Foundation of Christmas

In one Christmas sermon that I already heard, the minister said, “Let’s turn in the Bible to the foundation of Christmas.” Then he said to go to Luke chapter 2. I immediately thought to myself, “That’s not the foundation of Christmas. That was the first Christmas.”

The foundation of Christmas goes back much further. It starts in the first book of the Bible—Genesis. The initial reference to the birth of Jesus is in Genesis 3:15.

I will put enmity between you and the woman, and between your offspring and her offspring; he shall bruise your head, and you shall bruise his heel. (Genesis 3:15)

The prediction of the Virgin Birth of Jesus (the Seed of a woman) came immediately after Adam and Eve sinned. Though they were sentenced to die, God in his mercy gave a promise of redemption through the one who would be born of a virgin—Jesus Christ, God’s Son.

Ultimately, the foundation of Christ’s birth goes back to Genesis.

In fact, many references to Jesus Christ’s birth have their foundation in Genesis, such as Jesus being a descendant of Isaac (Genesis 28:13–14). Ultimately, the foundation of Christ’s birth goes back to Genesis. This is where Christmas sermons should start—particularly in a culture that has been brainwashed to believe this part of the Bible cannot possibly be true. Why would these people listen to a sermon about Bethlehem, the stable, the shepherds, and the Wise men if they already think the Book this all comes from cannot be trusted.

Genesis is where we first learn about the bad news of Adam’s sin that allowed death to enter into the creation. In today’s culture, people continually preach the good news of Jesus but fail to teach the bad news in Genesis. This is why many don’t listen to the good news—because they fail to understand the bad news in Genesis.

We need to teach people to understand why they need Jesus before they’ll understand their need to receive Jesus. They need a proper foundation—they need to be taken back to Genesis and told that modern science has not disproved this historical document but that science actually confirms it. Then they need to be taught the foundational truths of Genesis that enable one to understand what the babe in a manger is all about. To understand more about Christmas and its foundation, please see the article “What Is Christmas?

Why Jesus Had to Be Born

Back in Genesis, the bad news is that Adam’s sin was punishable by death (Genesis 2:17). Romans 6:23 confirms that the wages of sin is death. Adam and Eve sinned, so something had to die to cover that sin. This is why God killed an animal to cover Adam and Eve’s sin (Genesis 3:21). Although we don’t know what animal was sacrificed, we have often pictured it as a lamb, foreshadowing the Gospel. Jesus, the Lamb of God, was the final sacrifice on the Cross to cover people’s sins.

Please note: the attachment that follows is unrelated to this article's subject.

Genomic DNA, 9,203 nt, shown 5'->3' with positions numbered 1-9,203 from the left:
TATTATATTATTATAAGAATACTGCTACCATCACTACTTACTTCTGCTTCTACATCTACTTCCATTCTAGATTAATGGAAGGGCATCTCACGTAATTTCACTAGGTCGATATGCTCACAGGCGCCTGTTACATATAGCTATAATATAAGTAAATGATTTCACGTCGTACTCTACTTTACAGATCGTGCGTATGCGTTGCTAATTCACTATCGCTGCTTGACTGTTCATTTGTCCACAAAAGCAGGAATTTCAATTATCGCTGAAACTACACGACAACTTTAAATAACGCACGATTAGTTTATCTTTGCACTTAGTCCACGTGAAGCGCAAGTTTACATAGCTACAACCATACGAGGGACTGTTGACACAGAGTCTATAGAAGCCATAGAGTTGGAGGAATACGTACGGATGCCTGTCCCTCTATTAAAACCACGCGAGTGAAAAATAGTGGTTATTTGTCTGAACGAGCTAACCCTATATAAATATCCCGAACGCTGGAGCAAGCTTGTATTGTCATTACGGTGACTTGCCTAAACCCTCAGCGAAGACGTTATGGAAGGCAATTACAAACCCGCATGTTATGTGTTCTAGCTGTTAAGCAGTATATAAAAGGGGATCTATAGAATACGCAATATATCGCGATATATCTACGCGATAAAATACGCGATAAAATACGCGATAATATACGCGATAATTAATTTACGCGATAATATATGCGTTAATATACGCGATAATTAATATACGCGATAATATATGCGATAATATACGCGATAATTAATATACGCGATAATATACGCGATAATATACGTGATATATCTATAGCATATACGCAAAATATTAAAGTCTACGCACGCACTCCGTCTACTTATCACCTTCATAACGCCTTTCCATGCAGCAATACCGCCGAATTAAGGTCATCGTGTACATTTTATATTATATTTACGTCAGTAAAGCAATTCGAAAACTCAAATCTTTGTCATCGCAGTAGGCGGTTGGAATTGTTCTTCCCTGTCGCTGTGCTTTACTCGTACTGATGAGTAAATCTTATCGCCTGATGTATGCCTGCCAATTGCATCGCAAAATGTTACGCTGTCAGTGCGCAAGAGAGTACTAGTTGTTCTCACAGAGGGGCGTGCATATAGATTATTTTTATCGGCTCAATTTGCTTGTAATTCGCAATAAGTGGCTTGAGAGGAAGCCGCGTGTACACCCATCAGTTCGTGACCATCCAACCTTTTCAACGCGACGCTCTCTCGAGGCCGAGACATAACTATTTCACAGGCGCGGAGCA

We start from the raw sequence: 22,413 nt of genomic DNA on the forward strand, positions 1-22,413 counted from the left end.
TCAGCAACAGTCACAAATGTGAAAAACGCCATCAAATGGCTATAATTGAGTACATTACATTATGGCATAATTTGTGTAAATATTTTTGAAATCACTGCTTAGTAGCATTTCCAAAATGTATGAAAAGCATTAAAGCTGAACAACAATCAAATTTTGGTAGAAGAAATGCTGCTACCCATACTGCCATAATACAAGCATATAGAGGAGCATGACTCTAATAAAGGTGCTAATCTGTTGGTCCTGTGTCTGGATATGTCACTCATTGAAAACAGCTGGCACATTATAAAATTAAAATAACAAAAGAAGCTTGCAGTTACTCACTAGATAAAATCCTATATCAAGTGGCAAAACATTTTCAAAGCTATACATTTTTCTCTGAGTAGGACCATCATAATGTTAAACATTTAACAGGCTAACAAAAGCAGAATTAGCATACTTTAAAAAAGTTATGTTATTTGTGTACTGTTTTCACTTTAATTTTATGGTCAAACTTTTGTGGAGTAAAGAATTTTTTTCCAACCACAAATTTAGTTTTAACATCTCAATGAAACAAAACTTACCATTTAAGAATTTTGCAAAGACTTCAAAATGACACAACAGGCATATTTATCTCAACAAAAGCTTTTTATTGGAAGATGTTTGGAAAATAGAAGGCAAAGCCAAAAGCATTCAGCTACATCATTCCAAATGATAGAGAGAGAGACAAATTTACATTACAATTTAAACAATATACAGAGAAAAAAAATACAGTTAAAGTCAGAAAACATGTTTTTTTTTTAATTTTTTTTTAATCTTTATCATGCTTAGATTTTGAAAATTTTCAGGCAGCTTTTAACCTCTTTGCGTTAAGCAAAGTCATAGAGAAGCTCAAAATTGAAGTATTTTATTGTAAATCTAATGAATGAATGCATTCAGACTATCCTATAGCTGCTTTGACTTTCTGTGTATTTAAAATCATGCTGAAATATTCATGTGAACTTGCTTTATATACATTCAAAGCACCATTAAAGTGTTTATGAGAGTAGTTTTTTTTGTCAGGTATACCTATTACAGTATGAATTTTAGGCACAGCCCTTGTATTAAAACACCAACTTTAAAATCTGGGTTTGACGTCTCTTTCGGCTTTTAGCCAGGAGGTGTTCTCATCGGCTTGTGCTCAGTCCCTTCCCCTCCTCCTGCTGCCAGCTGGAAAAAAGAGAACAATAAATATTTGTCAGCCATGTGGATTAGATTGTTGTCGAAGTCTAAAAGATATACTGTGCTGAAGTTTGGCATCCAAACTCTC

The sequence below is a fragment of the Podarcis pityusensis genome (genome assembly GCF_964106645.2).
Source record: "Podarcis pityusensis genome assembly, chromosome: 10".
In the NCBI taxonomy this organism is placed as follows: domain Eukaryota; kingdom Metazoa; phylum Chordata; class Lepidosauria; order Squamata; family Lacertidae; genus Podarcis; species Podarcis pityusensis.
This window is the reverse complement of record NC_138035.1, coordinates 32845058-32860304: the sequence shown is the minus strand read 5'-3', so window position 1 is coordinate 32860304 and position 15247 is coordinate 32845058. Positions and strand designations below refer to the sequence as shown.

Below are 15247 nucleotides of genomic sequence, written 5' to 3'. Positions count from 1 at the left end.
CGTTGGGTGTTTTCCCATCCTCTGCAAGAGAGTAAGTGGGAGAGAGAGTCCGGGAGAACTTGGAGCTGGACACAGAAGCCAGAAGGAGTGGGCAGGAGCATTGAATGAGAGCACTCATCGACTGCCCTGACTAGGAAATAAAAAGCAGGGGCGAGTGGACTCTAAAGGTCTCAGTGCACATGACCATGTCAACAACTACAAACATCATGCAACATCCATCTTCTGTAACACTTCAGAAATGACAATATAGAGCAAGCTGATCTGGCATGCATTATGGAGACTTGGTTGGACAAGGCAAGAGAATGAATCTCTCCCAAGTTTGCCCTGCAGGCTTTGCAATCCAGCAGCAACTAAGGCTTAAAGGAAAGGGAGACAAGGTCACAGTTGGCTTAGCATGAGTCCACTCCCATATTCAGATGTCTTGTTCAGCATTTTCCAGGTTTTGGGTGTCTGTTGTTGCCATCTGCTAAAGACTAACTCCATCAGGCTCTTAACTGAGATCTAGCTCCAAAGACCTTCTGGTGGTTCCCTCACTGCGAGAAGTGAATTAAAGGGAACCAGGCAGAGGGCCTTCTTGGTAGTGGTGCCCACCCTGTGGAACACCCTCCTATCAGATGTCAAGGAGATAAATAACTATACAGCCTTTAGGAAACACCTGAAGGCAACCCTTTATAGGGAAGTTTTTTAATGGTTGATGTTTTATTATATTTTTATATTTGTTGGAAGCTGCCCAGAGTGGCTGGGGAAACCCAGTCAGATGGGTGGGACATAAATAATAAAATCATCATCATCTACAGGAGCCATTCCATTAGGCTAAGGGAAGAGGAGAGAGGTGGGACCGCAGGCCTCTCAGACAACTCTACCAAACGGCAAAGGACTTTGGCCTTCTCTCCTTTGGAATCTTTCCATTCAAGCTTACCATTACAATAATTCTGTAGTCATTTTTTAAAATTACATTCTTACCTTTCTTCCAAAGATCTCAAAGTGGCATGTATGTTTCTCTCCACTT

The Israelites followed this pattern by sacrificing an animal life as a sin offering to cover their sins of disobedience to God. But an animal can’t take away the sin of a man, as humans are not related to any other creature—man was made in the image of God.

But God is a God of grace. When someone rightly decrees punishment to someone for their crime, then, out of love, takes that punishment upon themselves—that’s grace and mercy. This is why our Creator, in the person of Jesus Christ, had to come into the world. He became a human (but remained God) so he could pay the ultimate penalty for our sin.

God sentenced mankind to death because of our sin. He showed his love for us by exercising grace and taking the punishment upon himself. Jesus, being God, came into the world just like any other person—by being born. Yet Jesus lived a perfect life so that he could be the final sacrifice to cover all people’s sin. This is why Jesus was born and why Jesus had to die. This is why Jesus is called “the last Adam” (1 Corinthians 15:45)—he in effect became a “new Adam,” a “perfect Adam,” so he could die for the descendants of Adam and offer them a free gift of salvation.

The Bible says the greatest act of love is when one lays down his life for his friends (John 15:13). The God of the Bible displays this kind of love.

Was Jesus Really Born of a Virgin?

Beside Genesis 3:15, Isaiah also predicted that a virgin would bear a child and that this would be a sign.

Therefore the Lord himself will give you a sign. Behold, the virgin shall conceive and bear a son, and shall call his name Immanuel. (Isaiah 7:14)

These prophecies were manifested in Mary, a virgin. She delivered a baby boy who was called Immanuel—meaning “God with us.” For more on the virgin birth, please take some time to read “Is the Perpetual Virginity of Mary a Biblical View?